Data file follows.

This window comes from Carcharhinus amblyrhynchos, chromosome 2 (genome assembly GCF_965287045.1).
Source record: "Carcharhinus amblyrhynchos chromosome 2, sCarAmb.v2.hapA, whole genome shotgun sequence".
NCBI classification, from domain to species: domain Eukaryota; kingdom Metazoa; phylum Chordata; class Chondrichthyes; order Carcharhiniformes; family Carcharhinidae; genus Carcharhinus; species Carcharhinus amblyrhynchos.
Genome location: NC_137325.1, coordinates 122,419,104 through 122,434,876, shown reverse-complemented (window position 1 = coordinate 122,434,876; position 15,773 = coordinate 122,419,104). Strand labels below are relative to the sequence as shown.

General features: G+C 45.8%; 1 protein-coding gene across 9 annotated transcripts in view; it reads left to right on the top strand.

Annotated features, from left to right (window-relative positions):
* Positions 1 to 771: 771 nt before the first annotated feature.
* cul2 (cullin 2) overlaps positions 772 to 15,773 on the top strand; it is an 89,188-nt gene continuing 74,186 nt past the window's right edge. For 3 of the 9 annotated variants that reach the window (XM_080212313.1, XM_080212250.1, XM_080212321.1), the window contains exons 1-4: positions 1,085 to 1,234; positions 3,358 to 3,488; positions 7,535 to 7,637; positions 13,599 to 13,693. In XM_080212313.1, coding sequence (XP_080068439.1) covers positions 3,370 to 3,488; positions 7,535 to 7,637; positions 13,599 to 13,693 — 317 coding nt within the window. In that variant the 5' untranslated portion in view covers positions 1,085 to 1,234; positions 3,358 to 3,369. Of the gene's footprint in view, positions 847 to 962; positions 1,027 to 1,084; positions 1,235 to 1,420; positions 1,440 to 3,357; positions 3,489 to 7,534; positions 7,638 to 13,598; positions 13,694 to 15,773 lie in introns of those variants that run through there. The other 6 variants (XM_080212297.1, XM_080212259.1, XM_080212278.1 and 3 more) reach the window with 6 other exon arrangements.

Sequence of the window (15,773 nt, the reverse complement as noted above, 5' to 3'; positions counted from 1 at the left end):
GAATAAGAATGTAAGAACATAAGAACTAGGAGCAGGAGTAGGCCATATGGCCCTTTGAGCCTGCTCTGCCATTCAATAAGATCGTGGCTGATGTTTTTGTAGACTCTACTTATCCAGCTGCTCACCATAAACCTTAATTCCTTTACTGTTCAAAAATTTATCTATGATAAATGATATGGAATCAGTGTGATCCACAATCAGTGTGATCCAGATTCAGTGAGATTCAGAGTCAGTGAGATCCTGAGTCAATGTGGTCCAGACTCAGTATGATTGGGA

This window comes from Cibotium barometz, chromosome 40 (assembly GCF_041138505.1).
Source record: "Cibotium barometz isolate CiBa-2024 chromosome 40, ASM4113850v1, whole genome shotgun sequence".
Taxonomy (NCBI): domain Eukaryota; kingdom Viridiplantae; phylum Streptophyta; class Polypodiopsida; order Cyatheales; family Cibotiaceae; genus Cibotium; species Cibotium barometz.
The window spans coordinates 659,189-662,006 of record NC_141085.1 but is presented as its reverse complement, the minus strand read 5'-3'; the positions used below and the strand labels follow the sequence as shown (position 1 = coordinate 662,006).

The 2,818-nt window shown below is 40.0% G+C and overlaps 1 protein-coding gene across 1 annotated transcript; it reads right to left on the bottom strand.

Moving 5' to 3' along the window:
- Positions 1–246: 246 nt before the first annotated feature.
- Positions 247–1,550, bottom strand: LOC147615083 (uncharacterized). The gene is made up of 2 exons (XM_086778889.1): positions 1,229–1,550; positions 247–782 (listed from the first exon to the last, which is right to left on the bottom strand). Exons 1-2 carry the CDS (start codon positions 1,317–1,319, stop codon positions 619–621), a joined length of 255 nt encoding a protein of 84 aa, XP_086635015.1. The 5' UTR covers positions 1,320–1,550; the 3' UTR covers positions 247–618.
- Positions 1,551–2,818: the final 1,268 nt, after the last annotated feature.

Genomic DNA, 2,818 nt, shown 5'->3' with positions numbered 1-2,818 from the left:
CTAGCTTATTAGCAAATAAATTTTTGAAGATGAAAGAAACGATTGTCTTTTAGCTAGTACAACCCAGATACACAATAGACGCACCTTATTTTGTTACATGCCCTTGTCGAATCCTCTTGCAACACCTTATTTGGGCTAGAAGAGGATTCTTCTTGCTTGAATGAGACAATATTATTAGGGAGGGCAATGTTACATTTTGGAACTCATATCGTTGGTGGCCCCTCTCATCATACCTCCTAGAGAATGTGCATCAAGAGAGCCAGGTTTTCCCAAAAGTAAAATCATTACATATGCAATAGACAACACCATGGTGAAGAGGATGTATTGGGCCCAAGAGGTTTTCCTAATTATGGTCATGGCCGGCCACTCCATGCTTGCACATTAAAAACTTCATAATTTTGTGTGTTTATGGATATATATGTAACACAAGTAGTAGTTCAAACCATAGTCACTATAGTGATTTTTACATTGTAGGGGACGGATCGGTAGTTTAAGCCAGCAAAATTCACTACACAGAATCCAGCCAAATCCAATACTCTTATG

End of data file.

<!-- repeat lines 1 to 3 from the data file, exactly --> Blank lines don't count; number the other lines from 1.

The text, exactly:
This window comes from Carcharhinus amblyrhynchos, chromosome 2 (genome assembly GCF_965287045.1).
Source record: "Carcharhinus amblyrhynchos chromosome 2, sCarAmb.v2.hapA, whole genome shotgun sequence".
NCBI classification, from domain to species: domain Eukaryota; kingdom Metazoa; phylum Chordata; class Chondrichthyes; order Carcharhiniformes; family Carcharhinidae; genus Carcharhinus; species Carcharhinus amblyrhynchos.